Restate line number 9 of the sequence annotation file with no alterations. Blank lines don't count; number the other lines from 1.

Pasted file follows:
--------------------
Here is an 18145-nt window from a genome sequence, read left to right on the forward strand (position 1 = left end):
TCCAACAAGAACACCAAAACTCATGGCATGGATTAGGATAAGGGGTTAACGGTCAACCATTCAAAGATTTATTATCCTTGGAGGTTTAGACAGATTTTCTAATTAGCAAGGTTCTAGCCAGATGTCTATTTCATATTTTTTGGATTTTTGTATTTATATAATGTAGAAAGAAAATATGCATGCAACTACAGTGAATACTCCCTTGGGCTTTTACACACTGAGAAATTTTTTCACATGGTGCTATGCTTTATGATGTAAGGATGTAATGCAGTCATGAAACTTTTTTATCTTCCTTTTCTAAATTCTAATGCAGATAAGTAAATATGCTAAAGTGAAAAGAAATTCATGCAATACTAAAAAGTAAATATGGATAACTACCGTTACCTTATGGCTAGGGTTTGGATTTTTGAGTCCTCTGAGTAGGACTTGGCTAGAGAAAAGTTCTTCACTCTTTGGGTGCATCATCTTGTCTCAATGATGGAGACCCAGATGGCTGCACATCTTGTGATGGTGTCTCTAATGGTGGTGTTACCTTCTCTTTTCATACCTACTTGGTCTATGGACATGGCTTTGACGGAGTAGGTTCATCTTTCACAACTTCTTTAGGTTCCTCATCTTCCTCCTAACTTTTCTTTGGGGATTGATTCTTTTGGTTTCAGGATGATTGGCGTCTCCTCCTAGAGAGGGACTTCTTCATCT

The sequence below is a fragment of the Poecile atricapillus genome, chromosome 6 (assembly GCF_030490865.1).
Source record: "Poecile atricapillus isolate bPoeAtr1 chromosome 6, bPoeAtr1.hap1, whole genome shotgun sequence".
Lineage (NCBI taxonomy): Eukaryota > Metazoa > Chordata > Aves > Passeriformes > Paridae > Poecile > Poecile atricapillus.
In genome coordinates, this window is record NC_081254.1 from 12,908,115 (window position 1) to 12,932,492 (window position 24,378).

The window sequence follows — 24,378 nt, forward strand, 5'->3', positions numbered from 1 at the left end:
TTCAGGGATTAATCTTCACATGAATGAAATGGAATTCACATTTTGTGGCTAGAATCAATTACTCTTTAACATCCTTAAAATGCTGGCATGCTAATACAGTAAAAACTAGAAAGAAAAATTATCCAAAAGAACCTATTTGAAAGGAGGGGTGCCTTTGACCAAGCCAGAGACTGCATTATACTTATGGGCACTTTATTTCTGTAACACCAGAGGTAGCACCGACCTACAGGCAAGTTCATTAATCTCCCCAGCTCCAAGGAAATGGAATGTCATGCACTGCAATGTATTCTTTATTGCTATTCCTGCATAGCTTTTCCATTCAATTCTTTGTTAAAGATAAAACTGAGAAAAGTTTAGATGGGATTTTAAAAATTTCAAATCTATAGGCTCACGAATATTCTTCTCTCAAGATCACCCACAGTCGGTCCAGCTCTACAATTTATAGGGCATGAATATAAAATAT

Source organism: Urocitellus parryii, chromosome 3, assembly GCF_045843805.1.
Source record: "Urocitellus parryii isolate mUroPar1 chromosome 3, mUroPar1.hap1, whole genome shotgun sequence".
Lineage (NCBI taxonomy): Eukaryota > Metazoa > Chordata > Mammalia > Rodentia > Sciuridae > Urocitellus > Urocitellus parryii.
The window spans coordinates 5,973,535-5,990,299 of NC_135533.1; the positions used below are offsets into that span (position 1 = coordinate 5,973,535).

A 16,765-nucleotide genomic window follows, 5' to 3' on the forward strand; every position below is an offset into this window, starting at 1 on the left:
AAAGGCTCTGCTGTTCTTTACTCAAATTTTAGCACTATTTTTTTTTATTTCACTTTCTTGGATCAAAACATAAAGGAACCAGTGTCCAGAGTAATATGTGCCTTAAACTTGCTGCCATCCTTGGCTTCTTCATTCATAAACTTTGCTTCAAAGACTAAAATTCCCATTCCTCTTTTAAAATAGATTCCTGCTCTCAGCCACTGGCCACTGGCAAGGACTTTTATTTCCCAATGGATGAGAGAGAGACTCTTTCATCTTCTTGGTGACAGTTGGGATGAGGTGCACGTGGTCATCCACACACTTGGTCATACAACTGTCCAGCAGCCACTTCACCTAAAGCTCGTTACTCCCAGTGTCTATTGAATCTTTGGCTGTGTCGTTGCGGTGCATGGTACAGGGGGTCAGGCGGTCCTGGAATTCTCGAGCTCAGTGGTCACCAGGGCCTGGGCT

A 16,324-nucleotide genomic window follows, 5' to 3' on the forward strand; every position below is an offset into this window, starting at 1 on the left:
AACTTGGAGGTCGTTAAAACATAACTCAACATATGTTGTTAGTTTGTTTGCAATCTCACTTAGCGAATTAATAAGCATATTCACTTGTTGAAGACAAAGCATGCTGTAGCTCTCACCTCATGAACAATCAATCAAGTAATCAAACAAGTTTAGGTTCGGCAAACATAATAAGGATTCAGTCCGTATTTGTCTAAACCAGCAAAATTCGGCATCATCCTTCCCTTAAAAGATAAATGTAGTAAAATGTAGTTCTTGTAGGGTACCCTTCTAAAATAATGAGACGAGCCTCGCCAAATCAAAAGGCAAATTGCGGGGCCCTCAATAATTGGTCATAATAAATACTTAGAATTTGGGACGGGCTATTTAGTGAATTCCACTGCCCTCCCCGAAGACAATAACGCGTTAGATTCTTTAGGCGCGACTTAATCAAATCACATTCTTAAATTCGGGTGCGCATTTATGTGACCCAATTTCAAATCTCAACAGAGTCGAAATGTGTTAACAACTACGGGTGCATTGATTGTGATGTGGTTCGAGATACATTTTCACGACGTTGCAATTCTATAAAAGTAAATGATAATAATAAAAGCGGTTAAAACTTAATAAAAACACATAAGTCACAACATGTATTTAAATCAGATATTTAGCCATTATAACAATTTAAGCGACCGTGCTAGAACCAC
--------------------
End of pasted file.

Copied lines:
Source organism: Urocitellus parryii, chromosome 3, assembly GCF_045843805.1.